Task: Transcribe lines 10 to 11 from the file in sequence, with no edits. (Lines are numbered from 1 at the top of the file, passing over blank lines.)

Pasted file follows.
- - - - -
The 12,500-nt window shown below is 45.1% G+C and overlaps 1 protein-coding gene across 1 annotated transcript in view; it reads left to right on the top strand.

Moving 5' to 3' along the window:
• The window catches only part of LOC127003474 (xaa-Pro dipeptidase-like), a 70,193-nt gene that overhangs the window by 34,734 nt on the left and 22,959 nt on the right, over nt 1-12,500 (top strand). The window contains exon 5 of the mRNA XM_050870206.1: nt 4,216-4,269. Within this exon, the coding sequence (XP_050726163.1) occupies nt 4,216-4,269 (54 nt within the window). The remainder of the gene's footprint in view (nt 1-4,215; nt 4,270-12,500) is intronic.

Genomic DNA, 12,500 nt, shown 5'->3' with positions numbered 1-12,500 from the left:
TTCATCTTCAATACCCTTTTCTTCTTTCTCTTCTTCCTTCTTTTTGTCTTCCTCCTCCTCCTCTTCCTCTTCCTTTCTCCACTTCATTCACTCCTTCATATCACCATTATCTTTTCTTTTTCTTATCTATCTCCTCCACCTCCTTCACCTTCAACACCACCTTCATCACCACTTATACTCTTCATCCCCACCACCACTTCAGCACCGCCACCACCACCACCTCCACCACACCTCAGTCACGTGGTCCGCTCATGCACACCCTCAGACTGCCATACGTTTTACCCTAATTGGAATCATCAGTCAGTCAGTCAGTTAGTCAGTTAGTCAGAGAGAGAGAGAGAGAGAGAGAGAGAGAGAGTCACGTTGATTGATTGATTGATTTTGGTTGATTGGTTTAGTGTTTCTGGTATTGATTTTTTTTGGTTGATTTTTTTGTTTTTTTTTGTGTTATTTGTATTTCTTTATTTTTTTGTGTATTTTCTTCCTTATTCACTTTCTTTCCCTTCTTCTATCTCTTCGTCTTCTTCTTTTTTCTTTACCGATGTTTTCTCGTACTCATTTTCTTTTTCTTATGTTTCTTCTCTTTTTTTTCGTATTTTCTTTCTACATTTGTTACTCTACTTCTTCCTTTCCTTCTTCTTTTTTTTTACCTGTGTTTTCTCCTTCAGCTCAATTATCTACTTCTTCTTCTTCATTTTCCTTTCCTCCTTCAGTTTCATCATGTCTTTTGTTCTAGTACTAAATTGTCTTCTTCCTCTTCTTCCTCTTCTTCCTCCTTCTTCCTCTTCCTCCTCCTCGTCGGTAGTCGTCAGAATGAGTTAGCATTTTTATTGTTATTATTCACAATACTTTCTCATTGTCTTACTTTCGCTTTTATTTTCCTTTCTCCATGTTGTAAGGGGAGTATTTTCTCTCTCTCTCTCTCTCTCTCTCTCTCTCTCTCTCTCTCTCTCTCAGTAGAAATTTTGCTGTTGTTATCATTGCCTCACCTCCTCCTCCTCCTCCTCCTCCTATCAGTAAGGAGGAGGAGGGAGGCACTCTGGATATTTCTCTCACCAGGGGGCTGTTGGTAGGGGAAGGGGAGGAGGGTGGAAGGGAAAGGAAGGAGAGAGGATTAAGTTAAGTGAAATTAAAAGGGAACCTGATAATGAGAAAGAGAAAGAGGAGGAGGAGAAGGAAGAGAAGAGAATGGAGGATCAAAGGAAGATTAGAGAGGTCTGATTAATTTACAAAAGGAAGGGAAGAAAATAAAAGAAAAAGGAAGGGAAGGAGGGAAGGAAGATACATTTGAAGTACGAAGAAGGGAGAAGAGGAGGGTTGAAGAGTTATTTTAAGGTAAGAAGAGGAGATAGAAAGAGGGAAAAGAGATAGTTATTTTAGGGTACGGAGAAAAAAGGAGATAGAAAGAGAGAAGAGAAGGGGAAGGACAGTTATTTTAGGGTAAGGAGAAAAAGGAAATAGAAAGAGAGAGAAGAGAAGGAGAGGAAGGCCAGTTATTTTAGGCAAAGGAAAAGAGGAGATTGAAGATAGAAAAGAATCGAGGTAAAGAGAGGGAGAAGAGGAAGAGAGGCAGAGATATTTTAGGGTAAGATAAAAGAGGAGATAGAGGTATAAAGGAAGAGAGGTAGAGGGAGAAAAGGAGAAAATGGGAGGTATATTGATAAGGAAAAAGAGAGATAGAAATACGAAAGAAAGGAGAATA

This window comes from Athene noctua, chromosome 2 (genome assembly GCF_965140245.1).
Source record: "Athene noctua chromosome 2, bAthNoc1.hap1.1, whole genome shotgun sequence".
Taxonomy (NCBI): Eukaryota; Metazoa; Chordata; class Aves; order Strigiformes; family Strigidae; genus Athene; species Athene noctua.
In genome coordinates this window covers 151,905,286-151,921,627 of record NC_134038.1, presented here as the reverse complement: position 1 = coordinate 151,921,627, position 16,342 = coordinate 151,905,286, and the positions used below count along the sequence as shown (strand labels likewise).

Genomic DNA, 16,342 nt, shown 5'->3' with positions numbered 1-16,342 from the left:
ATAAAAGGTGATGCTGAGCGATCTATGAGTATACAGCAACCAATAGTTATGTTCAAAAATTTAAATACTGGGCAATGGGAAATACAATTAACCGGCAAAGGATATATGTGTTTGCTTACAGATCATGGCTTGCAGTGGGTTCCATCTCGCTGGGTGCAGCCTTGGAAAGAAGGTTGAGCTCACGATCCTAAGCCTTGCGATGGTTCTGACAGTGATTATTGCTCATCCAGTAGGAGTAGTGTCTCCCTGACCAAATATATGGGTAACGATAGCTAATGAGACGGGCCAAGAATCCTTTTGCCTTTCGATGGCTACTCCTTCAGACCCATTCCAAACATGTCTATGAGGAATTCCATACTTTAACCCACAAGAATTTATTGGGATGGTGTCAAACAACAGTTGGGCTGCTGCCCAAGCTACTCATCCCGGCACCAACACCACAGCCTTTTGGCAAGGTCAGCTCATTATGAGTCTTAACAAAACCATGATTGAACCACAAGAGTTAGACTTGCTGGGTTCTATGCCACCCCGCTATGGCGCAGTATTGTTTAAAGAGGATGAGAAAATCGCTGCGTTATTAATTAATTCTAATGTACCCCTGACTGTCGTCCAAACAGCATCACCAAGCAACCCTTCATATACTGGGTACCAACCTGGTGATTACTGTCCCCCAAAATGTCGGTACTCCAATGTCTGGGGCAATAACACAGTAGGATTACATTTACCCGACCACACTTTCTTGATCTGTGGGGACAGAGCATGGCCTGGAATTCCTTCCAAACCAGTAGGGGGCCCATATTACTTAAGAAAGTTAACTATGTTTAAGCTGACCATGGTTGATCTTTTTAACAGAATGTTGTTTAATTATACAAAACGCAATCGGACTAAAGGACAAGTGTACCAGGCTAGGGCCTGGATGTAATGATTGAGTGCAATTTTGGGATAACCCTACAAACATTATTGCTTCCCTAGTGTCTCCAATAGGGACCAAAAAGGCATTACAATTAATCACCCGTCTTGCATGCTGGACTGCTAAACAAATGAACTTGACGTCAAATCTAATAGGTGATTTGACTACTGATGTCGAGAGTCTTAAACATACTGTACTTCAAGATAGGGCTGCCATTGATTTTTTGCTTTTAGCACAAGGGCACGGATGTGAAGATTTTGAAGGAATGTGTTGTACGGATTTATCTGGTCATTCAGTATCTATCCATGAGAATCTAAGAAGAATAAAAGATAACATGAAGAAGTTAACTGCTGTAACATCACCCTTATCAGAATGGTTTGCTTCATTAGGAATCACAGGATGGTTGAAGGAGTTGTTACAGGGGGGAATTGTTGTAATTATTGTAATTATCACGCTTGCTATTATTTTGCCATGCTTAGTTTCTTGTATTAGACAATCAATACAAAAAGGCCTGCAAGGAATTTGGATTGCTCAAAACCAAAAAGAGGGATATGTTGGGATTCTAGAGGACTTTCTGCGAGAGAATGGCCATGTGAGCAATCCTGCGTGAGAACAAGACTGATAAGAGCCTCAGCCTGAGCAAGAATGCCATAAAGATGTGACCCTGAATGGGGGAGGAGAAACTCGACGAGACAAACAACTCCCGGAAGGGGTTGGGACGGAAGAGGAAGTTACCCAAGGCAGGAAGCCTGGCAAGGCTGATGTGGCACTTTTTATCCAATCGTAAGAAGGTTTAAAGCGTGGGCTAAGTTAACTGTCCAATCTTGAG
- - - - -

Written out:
Genomic DNA, 16,342 nt, shown 5'->3' with positions numbered 1-16,342 from the left:
ATAAAAGGTGATGCTGAGCGATCTATGAGTATACAGCAACCAATAGTTATGTTCAAAAATTTAAATACTGGGCAATGGGAAATACAATTAACCGGCAAAGGATATATGTGTTTGCTTACAGATCATGGCTTGCAGTGGGTTCCATCTCGCTGGGTGCAGCCTTGGAAAGAAGGTTGAGCTCACGATCCTAAGCCTTGCGATGGTTCTGACAGTGATTATTGCTCATCCAGTAGGAGTAGTGTCTCCCTGACCAAATATATGGGTAACGATAGCTAATGAGACGGGCCAAGAATCCTTTTGCCTTTCGATGGCTACTCCTTCAGACCCATTCCAAACATGTCTATGAGGAATTCCATACTTTAACCCACAAGAATTTATTGGGATGGTGTCAAACAACAGTTGGGCTGCTGCCCAAGCTACTCATCCCGGCACCAACACCACAGCCTTTTGGCAAGGTCAGCTCATTATGAGTCTTAACAAAACCATGATTGAACCACAAGAGTTAGACTTGCTGGGTTCTATGCCACCCCGCTATGGCGCAGTATTGTTTAAAGAGGATGAGAAAATCGCTGCGTTATTAATTAATTCTAATGTACCCCTGACTGTCGTCCAAACAGCATCACCAAGCAACCCTTCATATACTGGGTACCAACCTGGTGATTACTGTCCCCCAAAATGTCGGTACTCCAATGTCTGGGGCAATAACACAGTAGGATTACATTTACCCGACCACACTTTCTTGATCTGTGGGGACAGAGCATGGCCTGGAATTCCTTCCAAACCAGTAGGGGGCCCATATTACTTAAGAAAGTTAACTATGTTTAAGCTGACCATGGTTGATCTTTTTAACAGAATGTTGTTTAATTATACAAAACGCAATCGGACTAAAGGACAAGTGTACCAGGCTAGGGCCTGGATGTAATGATTGAGTGCAATTTTGGGATAACCCTACAAACATTATTGCTTCCCTAGTGTCTCCAATAGGGACCAAAAAGGCATTACAATTAATCACCCGTCTTGCATGCTGGACTGCTAAACAAATGAACTTGACGTCAAATCTAATAGGTGATTTGACTACTGATGTCGAGAGTCTTAAACATACTGTACTTCAAGATAGGGCTGCCATTGATTTTTTGCTTTTAGCACAAGGGCACGGATGTGAAGATTTTGAAGGAATGTGTTGTACGGATTTATCTGGTCATTCAGTATCTATCCATGAGAATCTAAGAAGAATAAAAGATAACATGAAGAAGTTAACTGCTGTAACATCACCCTTATCAGAATGGTTTGCTTCATTAGGAATCACAGGATGGTTGAAGGAGTTGTTACAGGGGGGAATTGTTGTAATTATTGTAATTATCACGCTTGCTATTATTTTGCCATGCTTAGTTTCTTGTATTAGACAATCAATACAAAAAGGCCTGCAAGGAATTTGGATTGCTCAAAACCAAAAAGAGGGATATGTTGGGATTCTAGAGGACTTTCTGCGAGAGAATGGCCATGTGAGCAATCCTGCGTGAGAACAAGACTGATAAGAGCCTCAGCCTGAGCAAGAATGCCATAAAGATGTGACCCTGAATGGGGGAGGAGAAACTCGACGAGACAAACAACTCCCGGAAGGGGTTGGGACGGAAGAGGAAGTTACCCAAGGCAGGAAGCCTGGCAAGGCTGATGTGGCACTTTTTATCCAATCGTAAGAAGGTTTAAAGCGTGGGCTAAGTTAACTGTCCAATCTTGAG